They may diagnose a stye if the lump is painful or tender to the touch or if you have burning or swelling in one eyelid. If the lump isn’t tender and there’s little or no redness in the surrounding eyelid, they may diagnose a chalazion.
Chalazia and hordeola usually get better without treatment after a few weeks. Although it’s tempting to pop a stye or chalazion, this can do more harm to the eye area. If you have an infection, popping the lump may make it spread.
Self-care measures done a few times daily can help speed up the process of resolving the chalazion or hordeolum. If these methods don’t work, a doctor can offer medical solutions like medications or surgery.
- applying a warm compress to the chalazion for 5 to 10 minutes at a time, several times a day
- gently massaging the eyelid around the chalazion after applying the compress
- surgical incision to drain or remove the contents of the lump
- corticosteroid injections to reduce swelling
- warm compress treatment several times a day, for several minutes at a time
- gentle eyelid massage to assist with drainage
- topical antibiotics and corticosteroids, in particular if you have blepharitis caused by rosacea
- oral antibiotics in the case of eyelid infection
- surgical drainage when previous treatment is ineffective
You might want to see an eye doctor if a lump on the eyelid causes a lot of discomfort or pain. Even if the lump should resolve, waiting for it to heal may cause you distress if it’s large or affects your vision. If a hordeolum or chalazion doesn’t get better, a doctor may discuss treatment options like surgery.
Consider seeing a doctor if:
- Home treatment doesn’t bring down inflammation.
- The lump doesn’t get smaller with warm compress and eyelid massage.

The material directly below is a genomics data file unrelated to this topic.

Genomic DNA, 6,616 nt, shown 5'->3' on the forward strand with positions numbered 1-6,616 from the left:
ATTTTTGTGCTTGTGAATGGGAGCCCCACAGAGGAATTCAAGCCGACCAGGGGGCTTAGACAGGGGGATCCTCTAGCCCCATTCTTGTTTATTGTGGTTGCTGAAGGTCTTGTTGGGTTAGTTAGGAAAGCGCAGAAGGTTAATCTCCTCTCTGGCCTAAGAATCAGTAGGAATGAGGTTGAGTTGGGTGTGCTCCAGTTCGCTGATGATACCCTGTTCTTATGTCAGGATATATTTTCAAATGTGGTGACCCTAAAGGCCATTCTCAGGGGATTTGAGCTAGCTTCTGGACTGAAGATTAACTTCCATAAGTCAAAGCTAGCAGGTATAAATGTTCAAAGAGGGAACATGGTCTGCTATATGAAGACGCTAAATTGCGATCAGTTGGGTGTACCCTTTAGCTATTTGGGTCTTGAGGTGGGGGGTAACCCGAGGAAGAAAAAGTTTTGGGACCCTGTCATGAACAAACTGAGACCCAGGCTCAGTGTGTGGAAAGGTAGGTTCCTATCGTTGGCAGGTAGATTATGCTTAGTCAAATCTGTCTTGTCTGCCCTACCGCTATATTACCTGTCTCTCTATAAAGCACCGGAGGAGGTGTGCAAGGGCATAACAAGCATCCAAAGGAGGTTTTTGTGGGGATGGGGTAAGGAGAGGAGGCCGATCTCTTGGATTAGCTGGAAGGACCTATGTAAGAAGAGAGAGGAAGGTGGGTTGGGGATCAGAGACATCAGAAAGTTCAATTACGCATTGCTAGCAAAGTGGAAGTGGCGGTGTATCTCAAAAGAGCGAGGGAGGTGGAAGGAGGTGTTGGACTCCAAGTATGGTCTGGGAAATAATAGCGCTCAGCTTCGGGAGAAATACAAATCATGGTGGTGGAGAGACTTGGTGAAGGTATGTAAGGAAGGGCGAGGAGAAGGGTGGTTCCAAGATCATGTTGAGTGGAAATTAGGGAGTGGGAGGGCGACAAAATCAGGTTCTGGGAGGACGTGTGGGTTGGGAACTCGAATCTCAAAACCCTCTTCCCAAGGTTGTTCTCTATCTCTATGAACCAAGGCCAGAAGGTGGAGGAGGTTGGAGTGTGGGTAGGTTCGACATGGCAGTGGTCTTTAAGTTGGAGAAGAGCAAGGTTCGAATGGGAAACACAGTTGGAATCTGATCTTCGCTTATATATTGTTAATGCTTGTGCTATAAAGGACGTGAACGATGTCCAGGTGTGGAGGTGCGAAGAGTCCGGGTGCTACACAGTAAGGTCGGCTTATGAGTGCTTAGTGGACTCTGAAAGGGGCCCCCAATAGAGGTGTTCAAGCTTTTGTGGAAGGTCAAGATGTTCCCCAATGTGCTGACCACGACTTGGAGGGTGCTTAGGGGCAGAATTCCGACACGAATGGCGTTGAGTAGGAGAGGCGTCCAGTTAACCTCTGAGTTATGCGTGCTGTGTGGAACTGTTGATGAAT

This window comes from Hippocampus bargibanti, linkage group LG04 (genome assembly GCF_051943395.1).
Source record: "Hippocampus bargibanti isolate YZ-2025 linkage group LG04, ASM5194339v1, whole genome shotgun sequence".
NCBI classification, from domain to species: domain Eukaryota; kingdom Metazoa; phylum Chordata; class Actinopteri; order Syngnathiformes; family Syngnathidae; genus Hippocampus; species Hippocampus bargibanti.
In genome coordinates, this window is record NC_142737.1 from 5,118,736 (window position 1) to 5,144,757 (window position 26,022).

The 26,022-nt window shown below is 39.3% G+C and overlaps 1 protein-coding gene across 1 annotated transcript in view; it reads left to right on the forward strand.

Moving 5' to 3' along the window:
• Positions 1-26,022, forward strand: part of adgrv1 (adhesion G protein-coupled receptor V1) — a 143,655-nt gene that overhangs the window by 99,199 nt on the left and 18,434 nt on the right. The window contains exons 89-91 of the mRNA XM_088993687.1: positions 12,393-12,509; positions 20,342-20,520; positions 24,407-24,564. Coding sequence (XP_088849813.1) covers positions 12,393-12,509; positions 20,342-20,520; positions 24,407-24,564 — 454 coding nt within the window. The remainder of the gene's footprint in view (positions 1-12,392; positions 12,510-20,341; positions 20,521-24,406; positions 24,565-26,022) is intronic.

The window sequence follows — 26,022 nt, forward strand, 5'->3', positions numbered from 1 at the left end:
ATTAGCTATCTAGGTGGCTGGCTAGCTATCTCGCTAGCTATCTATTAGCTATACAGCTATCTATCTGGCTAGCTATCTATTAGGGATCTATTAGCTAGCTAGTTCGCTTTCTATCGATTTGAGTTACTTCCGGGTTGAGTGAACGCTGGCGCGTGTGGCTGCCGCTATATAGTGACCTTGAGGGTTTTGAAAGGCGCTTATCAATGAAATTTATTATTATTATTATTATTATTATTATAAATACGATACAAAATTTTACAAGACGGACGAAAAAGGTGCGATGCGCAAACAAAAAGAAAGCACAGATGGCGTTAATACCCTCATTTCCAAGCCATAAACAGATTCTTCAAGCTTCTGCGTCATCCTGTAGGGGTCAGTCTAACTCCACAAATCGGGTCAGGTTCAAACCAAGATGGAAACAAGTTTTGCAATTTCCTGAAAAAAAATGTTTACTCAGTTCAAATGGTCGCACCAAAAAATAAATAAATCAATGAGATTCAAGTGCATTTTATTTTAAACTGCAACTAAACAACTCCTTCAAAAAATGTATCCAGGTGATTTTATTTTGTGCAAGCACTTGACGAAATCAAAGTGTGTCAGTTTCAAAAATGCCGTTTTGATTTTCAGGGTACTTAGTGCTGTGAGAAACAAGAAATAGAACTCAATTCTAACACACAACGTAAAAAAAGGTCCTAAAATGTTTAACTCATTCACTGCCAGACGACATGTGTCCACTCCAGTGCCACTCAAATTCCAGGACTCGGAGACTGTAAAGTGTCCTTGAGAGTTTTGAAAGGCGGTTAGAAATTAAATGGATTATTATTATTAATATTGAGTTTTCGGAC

- The lump is painful, or you suspect an infection.
- The hordeolum or chalazion doesn’t go away after a month.
- An eyelid lump comes back.
- The bump makes it hard for you to see.
- The bump irritates your eyeball or cornea.
To prevent a bacterial infection that may lead to a stye, practice eyelid hygiene, including:
- washing your hands before touching your eyes or putting in contacts
- not sharing makeup and replacing makeup supplies every few months
- trying not to rub your eyes
- protecting your eyes from dust and pollution
To promote healing, stay away from makeup or contacts while you have a stye.
Chalazia often come back. In order to lessen the frequency of recurrence, follow the same preventive measures as for hordeola. In addition, you may consider:
- washing your face every evening, including removing all makeup before bed
- scrubbing the eyelid area regularly with baby shampoo
Treatment for styes and chalazia are similar, focusing on eye hygiene, warm compresses, and eyelid massage. The conditions have different causes and symptoms.
Identifying whether you have a hordeolum or a chalazion can help you to determine which medical treatments, such as antibiotics or surgical drainage, may be an option if home treatment doesn’t work.